.

 
OD_Mehmet Sogan_088.jpg

Brew Guides

We approach each coffee with the terroir and flavor profile in mind. These recipes are not meant to be taken as a gold standard, but rather as a starting point. We are still experimenting, trying new tools and techniques in an effort to extract the best of each coffee and maintain consistency in our quality control and brewing practices. All our recipes on brewing suggestions per coffee are great, these brew guides below aim to get a simple recipe.

Great coffee starts with a great roast first and I suggest lighter roasted coffee to have more room to play with clean and in-spec water for coffee. 

V60 recipe

Grinder | Baratza Encore/Commandante/Ditting Lab Sweet

Filter | Abaca by CAFEC

Water | 125 ppm as CaCO3 (Alkalinity/Calcium/Magnesium - 50/50/25)

Dose | 12g

Water | 200g at 92C

Grind size (Baratza) | 16-20

Commandante | 25-30

Ditting Lab Sweet | 750-850 microns

Bloom (Pre-infusion) | 50g / 40 sec

Pours | 3x50g 

Target End Time | 2'30-3'30

This recipe aims to prioritize the clarity of flavor and complexity of each coffee while maintaining a decent balance. The idea behind is to fix as many parameters as possible and only adjust the grind size.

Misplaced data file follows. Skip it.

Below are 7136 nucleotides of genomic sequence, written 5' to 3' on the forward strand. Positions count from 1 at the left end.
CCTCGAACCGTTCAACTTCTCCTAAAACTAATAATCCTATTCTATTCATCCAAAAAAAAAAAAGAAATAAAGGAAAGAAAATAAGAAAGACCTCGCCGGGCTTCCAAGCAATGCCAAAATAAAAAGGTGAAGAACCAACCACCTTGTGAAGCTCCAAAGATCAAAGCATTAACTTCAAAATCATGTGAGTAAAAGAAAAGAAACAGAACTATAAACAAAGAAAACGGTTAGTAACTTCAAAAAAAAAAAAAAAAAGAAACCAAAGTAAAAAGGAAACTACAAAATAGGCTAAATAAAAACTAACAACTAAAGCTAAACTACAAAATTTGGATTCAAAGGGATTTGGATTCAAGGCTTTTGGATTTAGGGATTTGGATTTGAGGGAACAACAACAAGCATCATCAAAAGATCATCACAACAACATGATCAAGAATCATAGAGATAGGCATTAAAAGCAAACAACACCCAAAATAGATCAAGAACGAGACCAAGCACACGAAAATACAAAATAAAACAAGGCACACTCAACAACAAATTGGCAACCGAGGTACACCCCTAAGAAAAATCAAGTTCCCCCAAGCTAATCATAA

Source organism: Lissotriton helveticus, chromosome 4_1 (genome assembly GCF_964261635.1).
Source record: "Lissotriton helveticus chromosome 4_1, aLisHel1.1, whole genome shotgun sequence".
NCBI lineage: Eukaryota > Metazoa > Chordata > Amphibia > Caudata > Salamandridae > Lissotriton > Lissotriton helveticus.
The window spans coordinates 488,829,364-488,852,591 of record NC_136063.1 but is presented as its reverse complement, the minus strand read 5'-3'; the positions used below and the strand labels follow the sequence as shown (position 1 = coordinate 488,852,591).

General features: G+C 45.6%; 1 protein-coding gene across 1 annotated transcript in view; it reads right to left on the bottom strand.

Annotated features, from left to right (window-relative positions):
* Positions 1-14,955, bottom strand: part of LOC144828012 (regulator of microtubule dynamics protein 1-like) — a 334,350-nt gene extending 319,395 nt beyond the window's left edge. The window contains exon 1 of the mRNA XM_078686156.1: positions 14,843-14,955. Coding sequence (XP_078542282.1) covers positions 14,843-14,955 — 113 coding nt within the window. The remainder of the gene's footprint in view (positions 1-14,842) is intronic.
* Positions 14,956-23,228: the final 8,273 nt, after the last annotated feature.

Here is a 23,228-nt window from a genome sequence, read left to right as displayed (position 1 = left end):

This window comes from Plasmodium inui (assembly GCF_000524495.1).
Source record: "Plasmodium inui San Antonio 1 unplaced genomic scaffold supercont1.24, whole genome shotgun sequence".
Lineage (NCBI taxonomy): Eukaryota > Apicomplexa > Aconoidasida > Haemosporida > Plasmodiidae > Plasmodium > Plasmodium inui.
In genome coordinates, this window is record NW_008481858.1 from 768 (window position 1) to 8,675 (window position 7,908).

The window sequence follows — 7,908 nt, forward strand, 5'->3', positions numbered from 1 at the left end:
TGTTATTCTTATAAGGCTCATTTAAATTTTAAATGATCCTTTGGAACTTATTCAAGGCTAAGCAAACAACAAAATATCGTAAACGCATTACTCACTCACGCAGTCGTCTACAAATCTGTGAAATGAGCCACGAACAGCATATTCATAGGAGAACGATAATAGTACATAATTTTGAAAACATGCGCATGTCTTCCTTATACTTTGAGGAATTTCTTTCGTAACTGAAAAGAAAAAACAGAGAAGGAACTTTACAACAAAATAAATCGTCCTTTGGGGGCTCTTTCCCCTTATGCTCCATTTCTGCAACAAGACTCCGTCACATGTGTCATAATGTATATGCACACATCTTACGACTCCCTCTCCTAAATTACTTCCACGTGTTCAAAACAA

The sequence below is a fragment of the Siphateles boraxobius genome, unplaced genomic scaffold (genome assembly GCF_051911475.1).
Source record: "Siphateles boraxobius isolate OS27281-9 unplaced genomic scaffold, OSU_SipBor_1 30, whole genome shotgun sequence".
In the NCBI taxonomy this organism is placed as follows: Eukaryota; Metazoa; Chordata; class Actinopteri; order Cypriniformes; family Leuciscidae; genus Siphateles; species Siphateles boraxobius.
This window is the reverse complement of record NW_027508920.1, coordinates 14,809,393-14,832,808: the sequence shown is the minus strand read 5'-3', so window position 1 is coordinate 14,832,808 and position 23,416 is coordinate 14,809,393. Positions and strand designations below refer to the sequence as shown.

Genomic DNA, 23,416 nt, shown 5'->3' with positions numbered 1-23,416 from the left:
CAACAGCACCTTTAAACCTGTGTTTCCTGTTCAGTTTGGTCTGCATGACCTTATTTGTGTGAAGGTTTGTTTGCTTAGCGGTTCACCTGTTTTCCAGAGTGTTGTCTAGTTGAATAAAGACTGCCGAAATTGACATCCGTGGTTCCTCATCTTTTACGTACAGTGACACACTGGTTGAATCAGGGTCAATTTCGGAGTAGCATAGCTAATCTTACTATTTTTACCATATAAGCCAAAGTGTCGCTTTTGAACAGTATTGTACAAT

By using a smaller dose, I am reducing the risk of by-pass, along with more medium grind size, which highlights the clarity of flavor and avoids any clogging issue.

My pouring structure is intended to deliver the same amount of water (or energy) at each pour. Starting each pour aggressively with a circular pour from a normal height, ending it slowly in the center, about 30g circular and 20g center. The circular pour aims to agitate the grounds while the center pours just adds weight and flow to the extraction.

I call the end when the top layer of the slurry is dry and place the brewer onto another cup.

Anywhere between 2'30 and 3'30 will give you a great cup of coffee, it's then up to your preference to adjust the grind size for more or less brightness.

For the best experience, wait another 2 minutes before serving. Smell directly from the carafe and enjoy within 10-15 minute

brewer.jpg

Kalita recipe

Grinder | Baratza Encore/Commandante/Ditting Lab Sweet

Filter | Abaca by CAFEC

Water | 125 ppm as CaCO3 (Alkalinity/Calcium/Magnesium - 50/50/25)

Dose | 12g for Kalita 155 or 20g for Kalita 185

Water | 180g at 92C or 300g

Grind size (Baratza) | 14-20

Commandante | 23-28

Ditting Lab Sweet | 700-800 microns

Bloom (Pre-infusion) | 60g (or 100g) / 40 sec

Pours | 2x60 (or 2x 100g)

Target End Time | 3'00-3'30